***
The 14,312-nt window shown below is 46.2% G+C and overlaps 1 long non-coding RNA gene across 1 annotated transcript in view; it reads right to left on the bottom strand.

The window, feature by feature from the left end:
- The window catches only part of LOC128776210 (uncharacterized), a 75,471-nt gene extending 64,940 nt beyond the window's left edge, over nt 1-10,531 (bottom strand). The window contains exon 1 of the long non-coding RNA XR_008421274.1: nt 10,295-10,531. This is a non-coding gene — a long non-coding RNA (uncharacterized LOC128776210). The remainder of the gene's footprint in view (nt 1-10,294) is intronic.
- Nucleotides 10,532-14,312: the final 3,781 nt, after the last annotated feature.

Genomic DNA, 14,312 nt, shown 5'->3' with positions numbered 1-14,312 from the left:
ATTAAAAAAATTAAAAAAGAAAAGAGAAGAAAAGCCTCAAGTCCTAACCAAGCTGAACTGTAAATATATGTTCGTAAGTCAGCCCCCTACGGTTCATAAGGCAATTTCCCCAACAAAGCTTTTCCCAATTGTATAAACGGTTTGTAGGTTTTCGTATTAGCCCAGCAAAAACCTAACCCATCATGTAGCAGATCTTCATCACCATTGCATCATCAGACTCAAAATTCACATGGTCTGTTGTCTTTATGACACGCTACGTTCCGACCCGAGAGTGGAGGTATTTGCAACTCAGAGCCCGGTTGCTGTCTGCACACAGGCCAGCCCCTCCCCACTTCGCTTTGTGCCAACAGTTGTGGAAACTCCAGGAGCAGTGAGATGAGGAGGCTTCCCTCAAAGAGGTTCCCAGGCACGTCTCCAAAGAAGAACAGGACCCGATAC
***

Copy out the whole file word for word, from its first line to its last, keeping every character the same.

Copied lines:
The 14,312-nt window shown below is 46.2% G+C and overlaps 1 long non-coding RNA gene across 1 annotated transcript in view; it reads right to left on the bottom strand.

The window, feature by feature from the left end:
- The window catches only part of LOC128776210 (uncharacterized), a 75,471-nt gene extending 64,940 nt beyond the window's left edge, over nt 1-10,531 (bottom strand). The window contains exon 1 of the long non-coding RNA XR_008421274.1: nt 10,295-10,531. This is a non-coding gene — a long non-coding RNA (uncharacterized LOC128776210). The remainder of the gene's footprint in view (nt 1-10,294) is intronic.
- Nucleotides 10,532-14,312: the final 3,781 nt, after the last annotated feature.

Genomic DNA, 14,312 nt, shown 5'->3' with positions numbered 1-14,312 from the left:
ATTAAAAAAATTAAAAAAGAAAAGAGAAGAAAAGCCTCAAGTCCTAACCAAGCTGAACTGTAAATATATGTTCGTAAGTCAGCCCCCTACGGTTCATAAGGCAATTTCCCCAACAAAGCTTTTCCCAATTGTATAAACGGTTTGTAGGTTTTCGTATTAGCCCAGCAAAAACCTAACCCATCATGTAGCAGATCTTCATCACCATTGCATCATCAGACTCAAAATTCACATGGTCTGTTGTCTTTATGACACGCTACGTTCCGACCCGAGAGTGGAGGTATTTGCAACTCAGAGCCCGGTTGCTGTCTGCACACAGGCCAGCCCCTCCCCACTTCGCTTTGTGCCAACAGTTGTGGAAACTCCAGGAGCAGTGAGATGAGGAGGCTTCCCTCAAAGAGGTTCCCAGGCACGTCTCCAAAGAAGAACAGGACCCGATAC